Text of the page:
Almost five years ago, Electronic Disturbance Theater (EDT) 2.0/b.a.n.g. lab released the first iteration of the Transborder Immigrant Tool (TBT), a mobile-phone technology that provides poetry to immigrants crossing the U.S.-Mexico border while leading them to water caches in the Southern California desert. In 2010, the project caused a firestorm of controversy on the American political scene, and the artists of EDT/b.a.n.g. lab were investigated by three Republican Congressmen, the FBI Office of Cybercrimes and the University of California, San Diego (UCSD), where Ricardo Dominguez, co-founder of EDT (with Brett Stalbaum) and principal investigator of b.a.n.g. lab, is an associate professor in the visual arts department.
LOS ANGELES — We use our phones increasingly for getting around, taking pictures and finding the next place to eat. It’s not quite accurate to call them phones anymore — they’re really mini computers and GPS tracking devices, with all your friends tagging along. LA Re.Play, an exhibition of “mobile media art,” aimed to look at the growing intersection between mobile phones and our offline lives.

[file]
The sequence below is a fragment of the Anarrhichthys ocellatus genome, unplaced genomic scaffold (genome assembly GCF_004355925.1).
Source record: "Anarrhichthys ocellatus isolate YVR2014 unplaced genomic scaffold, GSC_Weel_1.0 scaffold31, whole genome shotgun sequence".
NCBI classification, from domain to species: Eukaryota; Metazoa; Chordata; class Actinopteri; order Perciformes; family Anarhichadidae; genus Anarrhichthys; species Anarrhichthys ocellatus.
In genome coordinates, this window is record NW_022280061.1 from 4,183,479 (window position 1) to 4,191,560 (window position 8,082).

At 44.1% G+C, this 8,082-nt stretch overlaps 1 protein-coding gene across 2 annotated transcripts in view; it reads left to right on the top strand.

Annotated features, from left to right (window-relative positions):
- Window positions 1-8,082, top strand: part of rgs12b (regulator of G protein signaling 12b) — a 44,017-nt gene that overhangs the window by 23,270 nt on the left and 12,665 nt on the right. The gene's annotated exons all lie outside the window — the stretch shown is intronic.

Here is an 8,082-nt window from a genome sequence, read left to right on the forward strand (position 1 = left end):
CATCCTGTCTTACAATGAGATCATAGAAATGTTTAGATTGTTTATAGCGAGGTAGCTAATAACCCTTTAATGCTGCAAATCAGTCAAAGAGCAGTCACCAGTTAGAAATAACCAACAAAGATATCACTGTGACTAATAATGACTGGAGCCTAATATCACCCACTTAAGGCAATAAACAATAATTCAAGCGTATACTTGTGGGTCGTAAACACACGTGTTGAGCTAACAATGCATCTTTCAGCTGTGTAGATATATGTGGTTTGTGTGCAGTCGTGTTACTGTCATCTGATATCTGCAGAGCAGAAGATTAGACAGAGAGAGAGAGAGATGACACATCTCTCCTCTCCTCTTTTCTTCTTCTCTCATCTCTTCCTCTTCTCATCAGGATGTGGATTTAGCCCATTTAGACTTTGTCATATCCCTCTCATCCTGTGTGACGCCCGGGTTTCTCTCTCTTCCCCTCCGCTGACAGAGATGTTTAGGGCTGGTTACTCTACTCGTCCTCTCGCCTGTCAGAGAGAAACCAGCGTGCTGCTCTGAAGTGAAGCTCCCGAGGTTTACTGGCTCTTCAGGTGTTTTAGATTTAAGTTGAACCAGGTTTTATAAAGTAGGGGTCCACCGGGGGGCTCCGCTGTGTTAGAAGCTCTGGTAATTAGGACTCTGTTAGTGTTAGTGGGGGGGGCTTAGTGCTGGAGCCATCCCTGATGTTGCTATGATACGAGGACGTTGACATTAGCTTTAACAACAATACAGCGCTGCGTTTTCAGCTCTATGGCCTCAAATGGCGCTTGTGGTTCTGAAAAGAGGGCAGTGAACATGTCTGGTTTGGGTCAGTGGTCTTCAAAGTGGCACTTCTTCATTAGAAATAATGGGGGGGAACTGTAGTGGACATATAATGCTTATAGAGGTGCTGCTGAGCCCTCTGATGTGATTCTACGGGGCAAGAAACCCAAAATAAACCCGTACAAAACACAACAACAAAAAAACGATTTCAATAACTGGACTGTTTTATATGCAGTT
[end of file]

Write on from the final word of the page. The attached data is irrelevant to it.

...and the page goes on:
Ricardo Dominguez, a visual arts professor at the University of California, San Diego, is under fire for electronic civil disobedience work. Today, the San Diego Union-Tribune is reporting that Dominguez is really feeling the heat from his university, auditors, and the police over a virtual sit-in he staged last month on the website for the president of the University of California system.